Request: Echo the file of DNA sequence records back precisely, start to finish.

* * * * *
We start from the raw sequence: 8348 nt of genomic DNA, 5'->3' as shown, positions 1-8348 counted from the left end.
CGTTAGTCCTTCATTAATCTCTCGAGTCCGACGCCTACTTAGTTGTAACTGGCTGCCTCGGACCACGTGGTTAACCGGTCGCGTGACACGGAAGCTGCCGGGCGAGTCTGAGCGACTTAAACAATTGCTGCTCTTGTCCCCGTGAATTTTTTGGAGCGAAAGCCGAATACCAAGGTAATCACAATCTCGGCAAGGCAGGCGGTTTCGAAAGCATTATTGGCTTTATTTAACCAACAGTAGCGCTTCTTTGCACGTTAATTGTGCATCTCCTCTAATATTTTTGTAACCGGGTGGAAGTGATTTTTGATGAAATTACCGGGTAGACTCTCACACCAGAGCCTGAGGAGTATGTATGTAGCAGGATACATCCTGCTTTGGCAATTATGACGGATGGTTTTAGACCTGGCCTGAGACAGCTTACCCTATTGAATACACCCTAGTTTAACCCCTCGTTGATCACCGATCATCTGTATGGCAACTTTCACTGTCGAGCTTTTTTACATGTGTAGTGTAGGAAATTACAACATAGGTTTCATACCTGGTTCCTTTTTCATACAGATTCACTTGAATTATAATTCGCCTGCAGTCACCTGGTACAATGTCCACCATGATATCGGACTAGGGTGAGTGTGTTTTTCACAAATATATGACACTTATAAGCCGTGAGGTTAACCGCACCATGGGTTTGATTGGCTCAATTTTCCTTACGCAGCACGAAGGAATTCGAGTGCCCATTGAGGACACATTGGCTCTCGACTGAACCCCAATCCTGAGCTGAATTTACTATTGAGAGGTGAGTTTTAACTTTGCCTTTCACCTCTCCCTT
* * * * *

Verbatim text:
We start from the raw sequence: 8348 nt of genomic DNA, 5'->3' as shown, positions 1-8348 counted from the left end.
CGTTAGTCCTTCATTAATCTCTCGAGTCCGACGCCTACTTAGTTGTAACTGGCTGCCTCGGACCACGTGGTTAACCGGTCGCGTGACACGGAAGCTGCCGGGCGAGTCTGAGCGACTTAAACAATTGCTGCTCTTGTCCCCGTGAATTTTTTGGAGCGAAAGCCGAATACCAAGGTAATCACAATCTCGGCAAGGCAGGCGGTTTCGAAAGCATTATTGGCTTTATTTAACCAACAGTAGCGCTTCTTTGCACGTTAATTGTGCATCTCCTCTAATATTTTTGTAACCGGGTGGAAGTGATTTTTGATGAAATTACCGGGTAGACTCTCACACCAGAGCCTGAGGAGTATGTATGTAGCAGGATACATCCTGCTTTGGCAATTATGACGGATGGTTTTAGACCTGGCCTGAGACAGCTTACCCTATTGAATACACCCTAGTTTAACCCCTCGTTGATCACCGATCATCTGTATGGCAACTTTCACTGTCGAGCTTTTTTACATGTGTAGTGTAGGAAATTACAACATAGGTTTCATACCTGGTTCCTTTTTCATACAGATTCACTTGAATTATAATTCGCCTGCAGTCACCTGGTACAATGTCCACCATGATATCGGACTAGGGTGAGTGTGTTTTTCACAAATATATGACACTTATAAGCCGTGAGGTTAACCGCACCATGGGTTTGATTGGCTCAATTTTCCTTACGCAGCACGAAGGAATTCGAGTGCCCATTGAGGACACATTGGCTCTCGACTGAACCCCAATCCTGAGCTGAATTTACTATTGAGAGGTGAGTTTTAACTTTGCCTTTCACCTCTCCCTT